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Together with women farmers in Odisha, India, Dr. Swati visited a field site to validate germplasms recommended by the national agricultural research and extension systems.

News: Climate, Food Security & Nutrition, Gender

World Food Prize Foundation Announces Recipient of the 2023 Norman Borlaug Award for Field Research and Application

World Food Prize Foundation World Food Prize Foundation

The World Food Prize Foundation announced the selection of Dr Swati Nayak as the 2023 Recipient of the Norman E. Borlaug Award for Field Research and Application, endowed by the Rockefeller Foundation.

Nayak is recognised for her innovative approach to engaging farmers in demand-driven rice seed systems, from testing and deployment to access and adoption of climate-resilient and nutritious rice varieties.

“This moment is a new beginning and a great opportunity to further strengthen my efforts, voice and impact as a field scientist,” said Nayak. “I look forward to working relentlessly, and ensuring that novel technologies, knowledge and resources reach the farmers faster, while ensuring equity and inclusivity. I am deeply grateful to the World Food Prize Foundation for this honor which echoes our joint pledge to build a resilient food system and a better world for all.”

Grassroots experience

From the beginning of her career, Nayak dedicated herself to closing the gap between scientific knowledge and its practical applications for farmers. Her grassroots experience paved the way for her to be appointed to lead the first-ever dedicated initiative for women farmers approved by the Indian Cabinet. She crafted a comprehensive blueprint for the program, collaborating with 10 Indian states to establish a national program from scratch. Her work laid the foundation for the program to benefit four million women farmers to date.

“Dr. Swati Nayak is an outstanding young scientist who exhibits the traits underlying Norman Borlaug’s success,” said Mashal Husain, Chief Operating Officer, World Food Prize Foundation. “Together with her team, she created innovative, participatory solutions to the daunting challenge of feeding and nourishing a rapidly growing global population amid climate change, through the rapid scaling up of improved rice varieties, seed systems innovations and climate-smart technologies around the world.”

Innovating in rice-based food systems

Nayak joined the International Rice Research Institute (IRRI) in 2014, where she has provided pivotal leadership in numerous global flagship programs on rice and rice-based food systems. She is the Global Lead for Rice and Co-lead for Cereal Seed Systems under the key initiative SeedEqual of CGIAR, a worldwide research partnership focused on agricultural food systems.

Nayak has organised more than 10,000 extensive on-farm testings for more than 500 rice varieties, working with thousands of smallholder farmers for these meticulously run trials across diverse ecosystems in different countries across Asia and Africa. From this massive effort, she disseminated more than 20 promising climate-resilient and biofortified rice varieties. This process has empowered farmers, women and men, to maximise their yields, minimise their environmental footprint, and secure their economic future.

Gender-focused farmer training

Nayak heavily involved women in evaluating and collecting critical feedback on new rice varieties. In the process, she trained numerous women groups in South Asia in varietal selection, seed production, marketing, and business development. She has contributed to the establishment of numerous seed-producer businesses led by women and smallholder farmers.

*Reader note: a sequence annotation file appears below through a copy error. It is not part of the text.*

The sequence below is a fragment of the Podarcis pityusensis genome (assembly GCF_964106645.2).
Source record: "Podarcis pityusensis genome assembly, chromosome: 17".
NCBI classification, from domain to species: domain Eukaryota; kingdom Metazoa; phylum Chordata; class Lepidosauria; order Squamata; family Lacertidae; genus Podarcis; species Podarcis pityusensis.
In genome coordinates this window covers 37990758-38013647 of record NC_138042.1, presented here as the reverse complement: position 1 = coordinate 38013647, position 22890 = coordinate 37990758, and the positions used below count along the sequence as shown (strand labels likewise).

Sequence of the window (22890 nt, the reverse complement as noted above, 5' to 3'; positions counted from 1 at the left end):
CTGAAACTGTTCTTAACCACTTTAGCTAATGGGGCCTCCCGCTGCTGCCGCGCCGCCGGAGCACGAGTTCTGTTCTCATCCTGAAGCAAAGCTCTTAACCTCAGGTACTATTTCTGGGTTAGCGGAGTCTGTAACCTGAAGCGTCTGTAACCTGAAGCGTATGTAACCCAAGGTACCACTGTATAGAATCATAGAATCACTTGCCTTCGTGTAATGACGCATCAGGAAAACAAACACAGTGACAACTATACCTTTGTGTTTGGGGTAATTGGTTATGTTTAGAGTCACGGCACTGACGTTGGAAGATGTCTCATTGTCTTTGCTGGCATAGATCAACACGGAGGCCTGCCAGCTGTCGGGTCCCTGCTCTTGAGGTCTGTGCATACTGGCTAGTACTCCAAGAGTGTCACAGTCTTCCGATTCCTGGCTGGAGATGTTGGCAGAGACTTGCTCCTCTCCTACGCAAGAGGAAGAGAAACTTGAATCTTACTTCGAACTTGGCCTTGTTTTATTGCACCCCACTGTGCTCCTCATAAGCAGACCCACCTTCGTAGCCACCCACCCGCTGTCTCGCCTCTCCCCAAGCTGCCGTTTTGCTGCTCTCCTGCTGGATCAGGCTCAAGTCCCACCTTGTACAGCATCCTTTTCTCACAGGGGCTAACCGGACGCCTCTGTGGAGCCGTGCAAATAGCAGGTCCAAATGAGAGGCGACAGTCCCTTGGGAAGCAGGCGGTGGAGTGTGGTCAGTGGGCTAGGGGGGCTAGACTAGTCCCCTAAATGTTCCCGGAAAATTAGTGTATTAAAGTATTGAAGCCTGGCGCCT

In 2022, through Nayak’s efforts, women-led seed enterprises were able to produce, distribute, and sell approximately 8.5 metric tons of quality seeds. More than 40% of the participants in her programs, whether on-farm testing of varieties, demonstration plots, participatory rice variety evaluation, or seed production, have been women farmers. Nayak’s research results not only in productivity increases, but also increases in income, decision-making authority, and overall empowerment of women.

“In her path-breaking work on seed systems, Dr. Nayak has shown persistence, innovation and outstanding communication skills, emulating Dr. Borlaug’s example of understanding local cultures and working effectively in many challenging situations for the benefit of farmers throughout the rice growing world,” said Ronnie Coffman, Chair, Borlaug Field Award Jury. “ In the face of major gender barriers during the early part of her career, she persevered, and is very deserving of the Norman Borlaug Award for Field Research and Application.”

Receiving the Borlaug Field Award

Established in 2011 with a generous endowment by The Rockefeller Foundation, the Borlaug Field Award is presented annually to a young scientist under the age of 40 who best emulates the characteristics demonstrated by Dr Borlaug while developing miracle wheat in Mexico. This year the Foundation is honored to celebrate twelve years of partnership with The Rockefeller Foundation, elevating the work of young scientists around the world.

“Norman Borlaug continues to inspire generations of scientists with his consummate efforts toward a hunger-free world,” said Nayak. “Scientists and supporters have extended his noble legacy to strive for food and nutrition security. I dedicate this award to thousands of agriculture extensionists, change agents, scaling and innovation experts, specifically to all the young women professionals who are directly working with the farmers.”

Nayak will formally receive the Borlaug Field Award during a ceremony at the 2023 Norman E. Borlaug International Dialogue from 24-26 October in Des Moines, Iowa. To join, register here

Header image: IRRI

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